Today’s interview is with Isaac Black, who contributed “Objects in the Mirror Are Closer Than They Appear” to Issue 6. He’s achieved more than I ever will and this makes me sad.
Describe your poetry in 25 words or less.
Thought-provoking and enthralling, I hope. One undying theme
is that life is a Pandora’s box re: love, relationships, making it,
failing. Can we cope? How?
Tell us about your poem “Objects.”
Well, for years I worked as a social worker, was an assistant Director
at a group home, counseled at the infamous Spofford in the Bronx.
Over time I dialoged with “characters” in jail and/or on the streets.
“Objects” took me backwards, away from my usual romantic and magical poems.
What or who inspires you to write?
My parents say I was born “a Dali,” doodling, drawing, my crayons
and brushes in every corner. I went on to art schools, got a BFA in
Fine Arts, even painted at Columbia. But early on, I was also writing in
pads, stories with pictures. I always felt imaginative, and knew I’d
be an artist and/or writer down the road.
What authors have influenced you as a writer?
My major influence has been poet Robert Hayden. Overall, I think his work is masterful, and I can honestly say he taught me the most as a poet. I wrote my MFA thesis on him while at Vermont College (MFA), by the way. Also the Black Arts period (when I was publishing in most of the black journals), had major impact on me. I studied the *giants* during those years (Harper, Brooks, Lorde, to name a few), including the poets closer to my age who are now considered major. I could say far more, but I also have to give high-fives to my MFA advisors, Mark Doty, the late Jack Meyers, and Roger Weingarden who were very helpful, and widened my vision and insights.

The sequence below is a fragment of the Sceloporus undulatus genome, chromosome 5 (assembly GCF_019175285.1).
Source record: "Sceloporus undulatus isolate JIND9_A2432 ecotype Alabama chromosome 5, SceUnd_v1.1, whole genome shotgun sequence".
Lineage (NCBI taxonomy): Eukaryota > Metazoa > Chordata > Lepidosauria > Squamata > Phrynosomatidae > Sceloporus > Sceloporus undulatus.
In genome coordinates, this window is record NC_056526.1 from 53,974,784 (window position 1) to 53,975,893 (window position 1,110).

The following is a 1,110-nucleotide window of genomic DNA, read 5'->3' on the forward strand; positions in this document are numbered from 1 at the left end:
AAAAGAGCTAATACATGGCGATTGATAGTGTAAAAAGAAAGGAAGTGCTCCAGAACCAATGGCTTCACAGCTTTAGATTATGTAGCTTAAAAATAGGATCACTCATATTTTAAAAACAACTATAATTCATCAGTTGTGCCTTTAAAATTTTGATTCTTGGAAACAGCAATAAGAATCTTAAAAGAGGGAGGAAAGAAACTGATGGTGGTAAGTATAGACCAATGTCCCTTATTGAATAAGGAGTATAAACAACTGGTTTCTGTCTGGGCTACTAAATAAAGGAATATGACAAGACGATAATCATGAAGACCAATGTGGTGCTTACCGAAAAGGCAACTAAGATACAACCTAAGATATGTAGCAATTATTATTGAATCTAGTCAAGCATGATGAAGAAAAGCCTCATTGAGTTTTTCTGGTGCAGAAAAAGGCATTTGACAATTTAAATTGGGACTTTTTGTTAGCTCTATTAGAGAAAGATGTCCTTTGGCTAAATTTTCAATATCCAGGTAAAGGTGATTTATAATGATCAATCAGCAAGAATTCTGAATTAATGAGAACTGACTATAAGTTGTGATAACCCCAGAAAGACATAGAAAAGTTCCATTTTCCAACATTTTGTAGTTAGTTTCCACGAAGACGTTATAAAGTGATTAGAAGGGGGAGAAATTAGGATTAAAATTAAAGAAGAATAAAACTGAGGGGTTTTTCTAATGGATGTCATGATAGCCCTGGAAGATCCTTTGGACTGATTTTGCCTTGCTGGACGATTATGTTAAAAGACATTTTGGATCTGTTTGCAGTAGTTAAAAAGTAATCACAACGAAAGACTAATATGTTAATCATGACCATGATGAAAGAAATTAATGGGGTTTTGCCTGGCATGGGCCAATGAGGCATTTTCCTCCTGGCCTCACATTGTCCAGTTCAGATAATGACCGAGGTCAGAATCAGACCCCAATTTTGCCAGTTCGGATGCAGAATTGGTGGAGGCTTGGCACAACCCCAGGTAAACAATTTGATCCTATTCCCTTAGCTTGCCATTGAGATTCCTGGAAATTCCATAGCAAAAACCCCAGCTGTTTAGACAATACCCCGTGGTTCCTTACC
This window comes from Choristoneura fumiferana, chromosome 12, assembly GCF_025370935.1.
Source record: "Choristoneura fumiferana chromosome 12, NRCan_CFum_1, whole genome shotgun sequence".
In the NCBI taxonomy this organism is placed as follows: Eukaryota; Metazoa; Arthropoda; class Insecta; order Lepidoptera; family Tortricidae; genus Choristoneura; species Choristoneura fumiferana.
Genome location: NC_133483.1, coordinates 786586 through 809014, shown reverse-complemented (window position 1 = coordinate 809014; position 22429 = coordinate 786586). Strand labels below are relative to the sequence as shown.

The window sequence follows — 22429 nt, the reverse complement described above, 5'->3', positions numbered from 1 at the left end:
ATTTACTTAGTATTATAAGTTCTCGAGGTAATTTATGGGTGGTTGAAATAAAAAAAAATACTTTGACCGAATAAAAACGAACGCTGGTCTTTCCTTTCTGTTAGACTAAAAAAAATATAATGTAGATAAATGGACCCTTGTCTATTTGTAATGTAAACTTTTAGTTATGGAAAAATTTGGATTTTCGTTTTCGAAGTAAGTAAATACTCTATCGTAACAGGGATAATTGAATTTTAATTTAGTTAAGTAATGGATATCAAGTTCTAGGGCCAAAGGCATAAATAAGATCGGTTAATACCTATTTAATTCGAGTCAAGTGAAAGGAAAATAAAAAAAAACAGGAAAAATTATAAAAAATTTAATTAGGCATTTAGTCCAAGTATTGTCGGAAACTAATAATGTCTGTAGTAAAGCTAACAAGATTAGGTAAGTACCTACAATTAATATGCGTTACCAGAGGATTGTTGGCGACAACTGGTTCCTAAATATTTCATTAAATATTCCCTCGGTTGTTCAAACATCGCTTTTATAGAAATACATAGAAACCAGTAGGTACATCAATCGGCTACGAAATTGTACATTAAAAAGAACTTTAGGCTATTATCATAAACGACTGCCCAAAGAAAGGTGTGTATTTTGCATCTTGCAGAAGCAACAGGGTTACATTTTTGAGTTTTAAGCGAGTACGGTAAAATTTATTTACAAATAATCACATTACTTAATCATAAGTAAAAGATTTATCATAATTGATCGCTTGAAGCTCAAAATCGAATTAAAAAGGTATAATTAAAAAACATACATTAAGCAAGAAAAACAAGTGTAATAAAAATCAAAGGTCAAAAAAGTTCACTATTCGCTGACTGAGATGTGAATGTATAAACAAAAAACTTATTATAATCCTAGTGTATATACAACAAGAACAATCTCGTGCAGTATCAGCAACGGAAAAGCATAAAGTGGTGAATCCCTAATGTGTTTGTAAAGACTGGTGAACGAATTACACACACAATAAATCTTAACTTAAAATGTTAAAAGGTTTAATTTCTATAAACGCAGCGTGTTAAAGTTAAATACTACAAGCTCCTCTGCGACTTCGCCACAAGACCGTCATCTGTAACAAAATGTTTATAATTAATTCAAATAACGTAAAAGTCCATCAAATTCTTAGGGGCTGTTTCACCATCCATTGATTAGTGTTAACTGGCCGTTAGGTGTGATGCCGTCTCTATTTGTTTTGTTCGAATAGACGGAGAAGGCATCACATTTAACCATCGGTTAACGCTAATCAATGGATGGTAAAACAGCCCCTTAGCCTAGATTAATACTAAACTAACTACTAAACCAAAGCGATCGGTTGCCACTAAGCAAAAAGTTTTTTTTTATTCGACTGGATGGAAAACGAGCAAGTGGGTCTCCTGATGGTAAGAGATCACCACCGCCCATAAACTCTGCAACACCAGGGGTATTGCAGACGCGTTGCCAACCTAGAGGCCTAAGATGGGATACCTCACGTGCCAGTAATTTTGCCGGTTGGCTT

Where can we read you next?
A number of poems are scheduled, but a recent poem I like appeared in
Do you keep a blog/website?
Yes. I am the founder of a major 501 (c) college help organization, and have
a website (www.BlackExcel.org
). But my poet’s gateway will be going up in early 2014. There I’ll tell my story, how I went on a decades long hiatus after winning top poetry fellowships and other awards. I was helping thousands of college students across the nation.
What are you reading right now?
I’m playing catch-up. Poetry books and journals are stacked high. Right now, I’m reading/rereading books by Charles Harper Webb, Natasha Trethewey, Terrence Hayes, among others.
Do you have any advice for other writers?
I’ve heard writers say, read, read, read, which always makes me smile. If you’re a serious poet/writer you already know that. I’d go deeper, if I was sitting with you and I was asked.
What are you working on right now? Editing “Hourglass,” a long overdue first poetry collection. Anything else you’d like to say? Just smiling. Many from the past who remember my work, might’ve thought I was in a urn or six feet under. Not so, obviously. Stay-tuned, please.